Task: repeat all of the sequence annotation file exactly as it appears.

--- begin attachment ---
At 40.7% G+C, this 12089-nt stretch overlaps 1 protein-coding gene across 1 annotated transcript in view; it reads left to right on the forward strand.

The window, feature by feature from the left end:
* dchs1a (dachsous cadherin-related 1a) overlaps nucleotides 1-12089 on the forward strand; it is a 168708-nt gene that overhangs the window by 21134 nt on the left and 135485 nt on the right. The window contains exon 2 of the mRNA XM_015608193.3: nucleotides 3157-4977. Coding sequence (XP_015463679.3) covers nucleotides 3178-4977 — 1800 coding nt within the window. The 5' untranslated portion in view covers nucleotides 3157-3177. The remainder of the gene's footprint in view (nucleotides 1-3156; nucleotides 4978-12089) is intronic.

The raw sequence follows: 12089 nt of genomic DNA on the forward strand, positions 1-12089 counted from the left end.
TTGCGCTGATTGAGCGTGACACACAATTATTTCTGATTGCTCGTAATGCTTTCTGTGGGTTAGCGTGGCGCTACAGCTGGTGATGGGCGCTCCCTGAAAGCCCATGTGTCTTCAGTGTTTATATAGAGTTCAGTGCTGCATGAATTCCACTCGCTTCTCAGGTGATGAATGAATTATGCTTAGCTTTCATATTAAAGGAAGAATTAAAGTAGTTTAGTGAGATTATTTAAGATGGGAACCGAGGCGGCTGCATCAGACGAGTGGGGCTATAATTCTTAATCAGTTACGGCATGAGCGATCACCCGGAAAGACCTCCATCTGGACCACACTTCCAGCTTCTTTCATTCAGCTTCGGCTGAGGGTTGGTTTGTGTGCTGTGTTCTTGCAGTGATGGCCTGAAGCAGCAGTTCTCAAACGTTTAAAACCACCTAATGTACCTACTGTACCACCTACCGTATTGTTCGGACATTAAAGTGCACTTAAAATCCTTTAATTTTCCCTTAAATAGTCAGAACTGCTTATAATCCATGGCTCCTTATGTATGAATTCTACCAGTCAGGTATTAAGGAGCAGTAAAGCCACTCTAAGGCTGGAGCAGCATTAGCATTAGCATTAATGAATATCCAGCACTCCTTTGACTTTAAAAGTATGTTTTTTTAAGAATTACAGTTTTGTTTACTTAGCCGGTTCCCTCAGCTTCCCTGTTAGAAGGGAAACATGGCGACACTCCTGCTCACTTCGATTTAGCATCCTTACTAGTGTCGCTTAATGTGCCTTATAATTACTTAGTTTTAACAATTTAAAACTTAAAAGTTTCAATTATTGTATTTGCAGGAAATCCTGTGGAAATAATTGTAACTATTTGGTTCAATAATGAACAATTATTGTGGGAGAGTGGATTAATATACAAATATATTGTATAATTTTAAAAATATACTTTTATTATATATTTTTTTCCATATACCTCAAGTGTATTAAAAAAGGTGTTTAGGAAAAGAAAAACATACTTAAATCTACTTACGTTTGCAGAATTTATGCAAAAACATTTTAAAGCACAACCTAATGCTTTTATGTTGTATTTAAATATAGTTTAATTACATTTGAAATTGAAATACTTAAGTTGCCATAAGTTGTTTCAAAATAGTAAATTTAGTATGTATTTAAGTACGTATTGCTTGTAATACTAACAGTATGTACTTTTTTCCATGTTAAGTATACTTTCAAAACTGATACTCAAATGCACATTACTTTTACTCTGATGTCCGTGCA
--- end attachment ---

At 40.7% G+C, this 12089-nt stretch overlaps 1 protein-coding gene across 1 annotated transcript in view; it reads left to right on the forward strand.

The window, feature by feature from the left end:
* dchs1a (dachsous cadherin-related 1a) overlaps nucleotides 1-12089 on the forward strand; it is a 168708-nt gene that overhangs the window by 21134 nt on the left and 135485 nt on the right. The window contains exon 2 of the mRNA XM_015608193.3: nucleotides 3157-4977. Coding sequence (XP_015463679.3) covers nucleotides 3178-4977 — 1800 coding nt within the window. The 5' untranslated portion in view covers nucleotides 3157-3177. The remainder of the gene's footprint in view (nucleotides 1-3156; nucleotides 4978-12089) is intronic.

The raw sequence follows: 12089 nt of genomic DNA on the forward strand, positions 1-12089 counted from the left end.
TTGCGCTGATTGAGCGTGACACACAATTATTTCTGATTGCTCGTAATGCTTTCTGTGGGTTAGCGTGGCGCTACAGCTGGTGATGGGCGCTCCCTGAAAGCCCATGTGTCTTCAGTGTTTATATAGAGTTCAGTGCTGCATGAATTCCACTCGCTTCTCAGGTGATGAATGAATTATGCTTAGCTTTCATATTAAAGGAAGAATTAAAGTAGTTTAGTGAGATTATTTAAGATGGGAACCGAGGCGGCTGCATCAGACGAGTGGGGCTATAATTCTTAATCAGTTACGGCATGAGCGATCACCCGGAAAGACCTCCATCTGGACCACACTTCCAGCTTCTTTCATTCAGCTTCGGCTGAGGGTTGGTTTGTGTGCTGTGTTCTTGCAGTGATGGCCTGAAGCAGCAGTTCTCAAACGTTTAAAACCACCTAATGTACCTACTGTACCACCTACCGTATTGTTCGGACATTAAAGTGCACTTAAAATCCTTTAATTTTCCCTTAAATAGTCAGAACTGCTTATAATCCATGGCTCCTTATGTATGAATTCTACCAGTCAGGTATTAAGGAGCAGTAAAGCCACTCTAAGGCTGGAGCAGCATTAGCATTAGCATTAATGAATATCCAGCACTCCTTTGACTTTAAAAGTATGTTTTTTTAAGAATTACAGTTTTGTTTACTTAGCCGGTTCCCTCAGCTTCCCTGTTAGAAGGGAAACATGGCGACACTCCTGCTCACTTCGATTTAGCATCCTTACTAGTGTCGCTTAATGTGCCTTATAATTACTTAGTTTTAACAATTTAAAACTTAAAAGTTTCAATTATTGTATTTGCAGGAAATCCTGTGGAAATAATTGTAACTATTTGGTTCAATAATGAACAATTATTGTGGGAGAGTGGATTAATATACAAATATATTGTATAATTTTAAAAATATACTTTTATTATATATTTTTTTCCATATACCTCAAGTGTATTAAAAAAGGTGTTTAGGAAAAGAAAAACATACTTAAATCTACTTACGTTTGCAGAATTTATGCAAAAACATTTTAAAGCACAACCTAATGCTTTTATGTTGTATTTAAATATAGTTTAATTACATTTGAAATTGAAATACTTAAGTTGCCATAAGTTGTTTCAAAATAGTAAATTTAGTATGTATTTAAGTACGTATTGCTTGTAATACTAACAGTATGTACTTTTTTCCATGTTAAGTATACTTTCAAAACTGATACTCAAATGCACATTACTTTTACTCTGATGTCCGTGCA